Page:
While I guess I can see what you mean, I'm not sure that get's at some of the things I see in Sheldon's previous comment that seem to me to have more to do with what I would call "liturgical de-sacralization." Now the question of liturgy aside, this raises some interesting questions for me, so permit me to offer an example from children's literature.

In C.S. Lewis' Chronicles of Narnia, Book I: The Lion, the Witch and the Wardrobe," Mr. Beaver is explaining to Susan and Lucy who Aslan is:

"Is--is he a man?" asked Lucy.

"Aslan a man!" said Mr. Beaver sternly. "Certainly not. I tell you he is the King of the wood and the son of the great Emperor-Beyond-the-Sea. Don't you know who is the King of Beasts? Aslan is a lion--the Lion, the great Lion."

"Ooh!" said Susan, "I'd thought he was a man. Is he--quite safe? I shall feel rather nervous about meeting a lion."

"That you will, dearie, and no mistake," said Mr. Beaver, "if there's anyone who can appear before Aslan without their knees knocking, they're either braver than most or else just silly."

"Then he isn't safe?" said Lucy.

"Safe?" said Mr. Beaver. "Don't you hear what Mrs. Beaver tells you? Who said anything about safe? 'Course he isn't safe. But he's good. He's the King, I tell you."

If people were led to believe that God is "safe" because His "goodness" consists in giving them what they want (like an indulgent Uncle who winked at their sins), would that belief conform to Church teaching?

Alternately, let me put it as a question: What would constitute a change in doctrine, in your view?

thomas tucker said...

PP- I have been maintaining that the PR did not change any doctrine demonstrated in the EF. That it did change doctrince is what some people claim. Sheldon gave his example, which to me does not illustrate a change in doctrine at all , but a different emphasis on doctrine, when extrapolated to the Catholic liturgy. Perhaps he was making a side point about de-sacralization and that it would ultimately lead to a change in doctrine, but again my claim is about the OF as it stands not changing doctrine found in the EF.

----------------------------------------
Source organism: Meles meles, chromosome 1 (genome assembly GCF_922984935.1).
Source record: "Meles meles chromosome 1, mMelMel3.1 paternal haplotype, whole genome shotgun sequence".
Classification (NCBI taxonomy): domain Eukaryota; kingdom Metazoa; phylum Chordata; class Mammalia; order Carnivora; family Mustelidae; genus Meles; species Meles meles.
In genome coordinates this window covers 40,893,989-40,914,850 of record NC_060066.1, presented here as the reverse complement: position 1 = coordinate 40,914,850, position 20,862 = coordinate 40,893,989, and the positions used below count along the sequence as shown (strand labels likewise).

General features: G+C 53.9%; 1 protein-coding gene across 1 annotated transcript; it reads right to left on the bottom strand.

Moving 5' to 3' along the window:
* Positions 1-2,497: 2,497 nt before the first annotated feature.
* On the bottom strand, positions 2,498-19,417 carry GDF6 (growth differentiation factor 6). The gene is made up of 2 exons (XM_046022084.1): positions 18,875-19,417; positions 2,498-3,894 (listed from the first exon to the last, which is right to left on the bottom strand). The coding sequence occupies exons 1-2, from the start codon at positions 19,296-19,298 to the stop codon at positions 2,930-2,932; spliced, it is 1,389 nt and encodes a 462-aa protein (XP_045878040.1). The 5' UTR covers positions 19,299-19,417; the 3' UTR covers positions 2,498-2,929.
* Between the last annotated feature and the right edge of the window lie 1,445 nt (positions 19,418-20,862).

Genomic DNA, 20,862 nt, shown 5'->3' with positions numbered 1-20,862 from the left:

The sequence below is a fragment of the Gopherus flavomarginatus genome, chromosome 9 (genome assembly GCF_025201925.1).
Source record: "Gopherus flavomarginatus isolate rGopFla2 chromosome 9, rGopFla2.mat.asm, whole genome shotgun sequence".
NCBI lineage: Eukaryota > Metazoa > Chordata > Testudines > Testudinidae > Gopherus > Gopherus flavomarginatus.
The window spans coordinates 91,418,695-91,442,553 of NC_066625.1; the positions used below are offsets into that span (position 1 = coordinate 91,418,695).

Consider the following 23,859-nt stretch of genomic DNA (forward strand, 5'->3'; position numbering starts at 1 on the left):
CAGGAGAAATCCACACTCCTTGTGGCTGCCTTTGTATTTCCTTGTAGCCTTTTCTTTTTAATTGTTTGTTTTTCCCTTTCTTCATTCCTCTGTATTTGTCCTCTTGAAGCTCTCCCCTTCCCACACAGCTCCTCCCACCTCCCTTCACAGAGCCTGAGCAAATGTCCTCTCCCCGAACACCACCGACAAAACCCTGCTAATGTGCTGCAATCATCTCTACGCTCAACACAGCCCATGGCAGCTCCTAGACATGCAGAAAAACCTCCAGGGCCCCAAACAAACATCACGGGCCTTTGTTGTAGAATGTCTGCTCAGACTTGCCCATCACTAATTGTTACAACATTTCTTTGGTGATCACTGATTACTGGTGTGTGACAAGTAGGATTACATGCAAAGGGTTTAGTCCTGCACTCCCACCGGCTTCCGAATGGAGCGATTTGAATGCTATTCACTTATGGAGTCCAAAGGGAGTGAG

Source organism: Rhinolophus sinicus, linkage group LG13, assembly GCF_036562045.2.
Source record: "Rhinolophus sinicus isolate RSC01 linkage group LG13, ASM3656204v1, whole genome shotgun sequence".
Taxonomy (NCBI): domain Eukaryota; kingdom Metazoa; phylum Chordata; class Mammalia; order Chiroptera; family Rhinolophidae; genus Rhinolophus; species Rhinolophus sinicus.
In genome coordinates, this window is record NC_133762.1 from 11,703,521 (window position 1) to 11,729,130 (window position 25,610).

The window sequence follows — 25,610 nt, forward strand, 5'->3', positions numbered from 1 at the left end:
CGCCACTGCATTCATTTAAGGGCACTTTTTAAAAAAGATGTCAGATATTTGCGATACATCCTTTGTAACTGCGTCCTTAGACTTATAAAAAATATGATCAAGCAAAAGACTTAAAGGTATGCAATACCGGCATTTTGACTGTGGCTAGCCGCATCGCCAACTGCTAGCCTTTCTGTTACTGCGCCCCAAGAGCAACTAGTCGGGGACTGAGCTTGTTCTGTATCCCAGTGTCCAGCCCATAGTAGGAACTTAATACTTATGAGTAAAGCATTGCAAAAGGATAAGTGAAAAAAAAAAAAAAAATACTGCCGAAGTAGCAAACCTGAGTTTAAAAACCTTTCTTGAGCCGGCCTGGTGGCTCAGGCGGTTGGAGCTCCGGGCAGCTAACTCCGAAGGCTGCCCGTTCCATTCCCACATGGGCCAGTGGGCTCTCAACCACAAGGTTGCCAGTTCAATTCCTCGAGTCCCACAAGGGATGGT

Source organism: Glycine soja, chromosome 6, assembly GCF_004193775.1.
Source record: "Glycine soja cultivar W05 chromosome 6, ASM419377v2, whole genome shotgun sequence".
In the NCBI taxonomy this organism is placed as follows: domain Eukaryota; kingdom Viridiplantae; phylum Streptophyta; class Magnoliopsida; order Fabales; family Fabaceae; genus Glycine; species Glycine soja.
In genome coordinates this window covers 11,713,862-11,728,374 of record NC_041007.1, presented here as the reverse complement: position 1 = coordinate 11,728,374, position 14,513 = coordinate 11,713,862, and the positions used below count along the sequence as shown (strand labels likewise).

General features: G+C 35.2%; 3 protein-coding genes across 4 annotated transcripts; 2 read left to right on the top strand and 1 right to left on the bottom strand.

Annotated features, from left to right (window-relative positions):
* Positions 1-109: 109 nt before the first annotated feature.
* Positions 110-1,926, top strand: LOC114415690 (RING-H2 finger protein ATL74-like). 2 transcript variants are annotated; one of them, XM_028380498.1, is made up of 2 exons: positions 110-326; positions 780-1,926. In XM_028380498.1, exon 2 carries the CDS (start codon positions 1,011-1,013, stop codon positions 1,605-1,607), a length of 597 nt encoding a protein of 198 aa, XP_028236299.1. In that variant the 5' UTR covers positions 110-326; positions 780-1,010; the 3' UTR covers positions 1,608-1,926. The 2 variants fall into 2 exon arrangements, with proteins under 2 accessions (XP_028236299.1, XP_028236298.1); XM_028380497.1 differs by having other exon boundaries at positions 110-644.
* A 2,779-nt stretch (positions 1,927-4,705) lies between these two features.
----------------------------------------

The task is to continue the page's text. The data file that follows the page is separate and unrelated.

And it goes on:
I still would like to see some concrete examples of where the OF has changed docrine.

Sheldon said...

"I still would like to see some concrete examples of where the OF has changed doctrine."

Tucker, would you recognize a "change in doctrine" if it walked up and slapped you in the face? You seem to want an official text stating that "we now teach x, whereas we used to teach not-x." You're not going to find that.

The closest may be Cardinal Ottaviani's statement about the new Mass to Pope Paul VI: “...the Novus Ordo represents, both as a whole and in its details, a striking departure from the Catholic theology of the Mass as it was formulated in Session XXII of the Council of Trent.”

But you're unlikely to view that as a "change in doctrine."

But look. The NO suppresses or ambiguates the distinctively Roman doctrinal elements of Mass as Sacrifice, Marian intercession, just as Cranmer's Book of Common Prayer did, to the point that English Catholics protested the NO when it was introduced, because, they said, it was less Catholic than even the Cranmer's Anglican liturgy, which their forefathers went to the scaffold to avoid.

If there are sins of omission, as well as of commission, it seems to me that doctrine can be changed as easily by omission as by introducing explicitly new teachings.

I do see, however, that in Fr. Z's combox, you admit that the NO "may have changed the emphasis or orientation of doctrine," and that "the examples linked to above by Prof. Pristas are very interesting in that regard." Keep reading, and let me know what you think. Maybe we're not as far apart as I first thought.

thomas tucker said...

There are explicit references in the OF liturgy to the Mass as sacrifice , as well as asking for the intercession of Mary and the saints so I still fail to see where the Mass changed doctrine.